Gardening from seeds can be immensely rewarding. The variety of seeds is immense and they are inexpensive, too. And seeing a sprout emerge from a tiny seed is exciting for most gardeners. So, here are three things to keep in mind if you plan to try gardening from seeds.
Gardening from Seeds is Not as Hard as You May Think
Flower lovers have almost nothing to lose here, as there are copious, colorful flowers you can easily start from seeds. Marigolds, morning glories, and sunflowers are among the easiest seeds to start, according to Better Homes & Gardens. All three will sprout in about a week and you can plant them directly into the garden instead of sprouting them indoors.
Sprouting your seeds indoors is a great way to get ahead of the growing season. Also, it can spruce up your living space. Learning how to start seeds indoors is easy. It just takes a little soil, some seeds, and something to plant those seeds in. Repurpose items like old milk cartons, egg crates, and many other things to use as planters. In fact, you don’t have to spend much to get some seeds sprouting.
You Might Just Feed Yourself
The purchase of greenhouse-grown plants can add up quickly. Growing from seeds is the best way to garden economically, according to this Denver Post article on gardening from seeds. And if your intention is to grow some food, that’s a perfectly realistic expectation. While some fruits will benefit from being sprouted and then transplanted, many leafy greens grow best when you plant them directly into the soil.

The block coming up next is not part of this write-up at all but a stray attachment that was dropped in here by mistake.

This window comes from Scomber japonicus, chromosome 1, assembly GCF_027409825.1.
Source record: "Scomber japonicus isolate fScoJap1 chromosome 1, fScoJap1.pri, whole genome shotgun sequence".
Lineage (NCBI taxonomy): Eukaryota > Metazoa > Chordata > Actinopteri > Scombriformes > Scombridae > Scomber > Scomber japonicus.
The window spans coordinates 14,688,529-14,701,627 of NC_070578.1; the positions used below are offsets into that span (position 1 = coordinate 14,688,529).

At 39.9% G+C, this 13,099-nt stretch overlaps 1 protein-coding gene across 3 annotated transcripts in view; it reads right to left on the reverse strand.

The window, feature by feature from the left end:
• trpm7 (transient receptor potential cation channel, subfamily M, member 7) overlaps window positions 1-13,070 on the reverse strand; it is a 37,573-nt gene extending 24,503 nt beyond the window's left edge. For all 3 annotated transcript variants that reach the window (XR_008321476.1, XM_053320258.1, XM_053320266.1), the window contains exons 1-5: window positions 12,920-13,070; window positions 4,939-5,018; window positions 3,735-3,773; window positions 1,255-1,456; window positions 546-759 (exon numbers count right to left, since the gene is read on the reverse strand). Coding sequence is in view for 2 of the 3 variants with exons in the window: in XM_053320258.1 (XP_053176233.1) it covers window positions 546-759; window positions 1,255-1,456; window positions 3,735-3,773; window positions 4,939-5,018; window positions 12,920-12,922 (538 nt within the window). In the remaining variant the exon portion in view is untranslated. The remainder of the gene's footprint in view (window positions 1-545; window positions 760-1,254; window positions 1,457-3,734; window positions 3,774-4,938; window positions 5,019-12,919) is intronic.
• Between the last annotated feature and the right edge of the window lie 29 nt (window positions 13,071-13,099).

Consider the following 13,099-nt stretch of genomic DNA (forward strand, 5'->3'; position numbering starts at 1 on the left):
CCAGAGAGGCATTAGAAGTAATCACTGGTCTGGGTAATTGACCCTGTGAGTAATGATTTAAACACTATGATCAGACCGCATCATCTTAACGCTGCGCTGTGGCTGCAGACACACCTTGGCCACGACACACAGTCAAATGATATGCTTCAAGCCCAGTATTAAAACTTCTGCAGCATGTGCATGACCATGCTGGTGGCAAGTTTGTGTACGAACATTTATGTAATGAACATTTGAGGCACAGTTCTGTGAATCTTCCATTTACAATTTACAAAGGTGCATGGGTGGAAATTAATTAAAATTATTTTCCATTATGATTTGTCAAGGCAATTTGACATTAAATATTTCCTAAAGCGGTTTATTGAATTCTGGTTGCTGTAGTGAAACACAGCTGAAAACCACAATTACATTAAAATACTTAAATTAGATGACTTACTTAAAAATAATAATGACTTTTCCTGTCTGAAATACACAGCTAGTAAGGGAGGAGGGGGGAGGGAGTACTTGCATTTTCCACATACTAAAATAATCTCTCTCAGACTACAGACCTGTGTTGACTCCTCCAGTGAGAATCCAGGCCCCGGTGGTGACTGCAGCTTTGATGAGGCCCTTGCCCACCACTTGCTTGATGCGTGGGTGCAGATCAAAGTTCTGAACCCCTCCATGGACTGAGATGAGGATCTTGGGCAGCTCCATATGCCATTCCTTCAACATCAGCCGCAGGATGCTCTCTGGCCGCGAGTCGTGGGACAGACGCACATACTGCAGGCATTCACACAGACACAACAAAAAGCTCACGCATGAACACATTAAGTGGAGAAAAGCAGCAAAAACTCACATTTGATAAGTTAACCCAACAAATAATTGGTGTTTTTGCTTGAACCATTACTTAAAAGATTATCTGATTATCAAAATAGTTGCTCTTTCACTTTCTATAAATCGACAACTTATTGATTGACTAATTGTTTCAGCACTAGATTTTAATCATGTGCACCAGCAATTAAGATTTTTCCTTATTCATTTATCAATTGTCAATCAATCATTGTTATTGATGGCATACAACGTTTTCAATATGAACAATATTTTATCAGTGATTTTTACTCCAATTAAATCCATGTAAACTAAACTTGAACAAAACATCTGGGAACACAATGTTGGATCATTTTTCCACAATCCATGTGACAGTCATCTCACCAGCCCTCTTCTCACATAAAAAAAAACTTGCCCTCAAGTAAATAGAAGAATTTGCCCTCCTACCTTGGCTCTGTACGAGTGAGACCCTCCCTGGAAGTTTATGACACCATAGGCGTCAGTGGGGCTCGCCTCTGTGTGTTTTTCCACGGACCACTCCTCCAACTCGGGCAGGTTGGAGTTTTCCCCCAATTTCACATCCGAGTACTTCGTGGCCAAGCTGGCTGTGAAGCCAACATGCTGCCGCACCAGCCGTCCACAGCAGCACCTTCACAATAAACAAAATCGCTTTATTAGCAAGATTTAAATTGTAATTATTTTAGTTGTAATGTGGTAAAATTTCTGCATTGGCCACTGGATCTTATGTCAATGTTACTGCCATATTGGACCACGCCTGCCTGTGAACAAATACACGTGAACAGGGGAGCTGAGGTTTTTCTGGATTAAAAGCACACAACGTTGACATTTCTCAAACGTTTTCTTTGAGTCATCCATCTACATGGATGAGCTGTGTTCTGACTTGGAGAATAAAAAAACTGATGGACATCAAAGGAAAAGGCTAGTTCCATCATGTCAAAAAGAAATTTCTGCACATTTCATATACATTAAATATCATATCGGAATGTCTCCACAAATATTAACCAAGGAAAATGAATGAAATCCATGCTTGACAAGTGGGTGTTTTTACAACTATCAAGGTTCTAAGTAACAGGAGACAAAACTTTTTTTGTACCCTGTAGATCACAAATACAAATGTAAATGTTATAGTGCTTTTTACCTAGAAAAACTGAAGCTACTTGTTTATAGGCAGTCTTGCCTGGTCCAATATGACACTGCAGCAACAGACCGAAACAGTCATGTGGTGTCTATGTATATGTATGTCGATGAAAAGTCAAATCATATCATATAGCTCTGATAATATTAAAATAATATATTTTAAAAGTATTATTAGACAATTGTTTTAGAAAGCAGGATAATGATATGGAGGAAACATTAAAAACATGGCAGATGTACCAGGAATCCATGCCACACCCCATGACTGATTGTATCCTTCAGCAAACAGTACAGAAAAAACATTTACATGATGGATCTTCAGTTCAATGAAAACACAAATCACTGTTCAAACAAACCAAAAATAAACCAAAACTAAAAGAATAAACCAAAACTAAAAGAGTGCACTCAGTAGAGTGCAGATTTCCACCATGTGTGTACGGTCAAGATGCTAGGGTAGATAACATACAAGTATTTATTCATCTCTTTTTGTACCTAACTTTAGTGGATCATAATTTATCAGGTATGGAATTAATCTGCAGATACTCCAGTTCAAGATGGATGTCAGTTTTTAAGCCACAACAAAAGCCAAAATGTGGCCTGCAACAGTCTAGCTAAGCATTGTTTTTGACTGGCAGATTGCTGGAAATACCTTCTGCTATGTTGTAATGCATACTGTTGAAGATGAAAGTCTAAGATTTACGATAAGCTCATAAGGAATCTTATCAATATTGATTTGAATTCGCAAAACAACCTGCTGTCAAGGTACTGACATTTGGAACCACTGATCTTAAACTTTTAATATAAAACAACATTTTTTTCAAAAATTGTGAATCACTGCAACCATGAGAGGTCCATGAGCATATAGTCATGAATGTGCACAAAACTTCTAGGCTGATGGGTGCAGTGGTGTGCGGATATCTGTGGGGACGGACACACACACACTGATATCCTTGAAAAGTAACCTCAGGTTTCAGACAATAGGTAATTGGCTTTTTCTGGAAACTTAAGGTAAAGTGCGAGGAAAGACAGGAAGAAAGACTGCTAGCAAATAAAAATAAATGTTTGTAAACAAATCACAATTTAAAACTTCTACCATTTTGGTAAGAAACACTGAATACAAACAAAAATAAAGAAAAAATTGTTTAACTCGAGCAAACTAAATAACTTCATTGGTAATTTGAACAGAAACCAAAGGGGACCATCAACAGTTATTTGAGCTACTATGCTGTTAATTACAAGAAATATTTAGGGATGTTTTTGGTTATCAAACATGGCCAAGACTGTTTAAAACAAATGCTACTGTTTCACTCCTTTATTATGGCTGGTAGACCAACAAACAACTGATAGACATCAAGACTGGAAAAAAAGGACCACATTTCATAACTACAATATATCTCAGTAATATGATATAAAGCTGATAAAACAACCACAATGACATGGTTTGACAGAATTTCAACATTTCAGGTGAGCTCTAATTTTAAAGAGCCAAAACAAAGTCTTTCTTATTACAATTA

Planting seeds for food will inform you about what you’re eating in a way that buying store-bought food doesn’t. You can use organic seeds and soil, and you can control whether to douse them in pesticides or herbicides, or not. Gardening your own food from seeds can be immensely rewarding. Also, you’ll gain knowledge about the plant itself. It literally grows before your eyes. How much more informed can you get about where your food is coming from?
Expect to Get Hooked
If there’s one potential drawback to gardening from seeds. You may find yourself with a new hobby that begins to border on an obsession. Many gardeners, like British author Charlotte Mendelson, say gardening from seeds is addictive. The reason is simple: seeds are readily available in nearly every supermarket or hardware store your likely to find yourself in.
They come in affordable little packets that supply you with hundreds, if not thousands of potential life forms that you can grow and tend to. Soon, you’ll gain a sense of accomplishment from nurturing your sprouts. Beware though, because you may find yourself sprouting seeds all year round and reading entire books on gardening.
You might cease to care about saving money, or growing food, and instead come to view gardening as a means to an end. It’s a meditative practice through which you connect with the natural world and gain insights into the deepest mysteries of life. Okay, maybe not. But you can absolutely expect to see something grow.
For some, the prospect of picking and choosing the proper flora for their garden presents a conundrum; a paradox of choice that never gets resolved. For others, a trip to the local greenhouse and the purchase of an armful of already-grown plants will suffice.
Perhaps it’s only the most patient planters who will go the hard route of starting from scratch. But these are the folks who arguably get the most satisfaction out of the hobby. This year consider getting your spring garden going with seeds.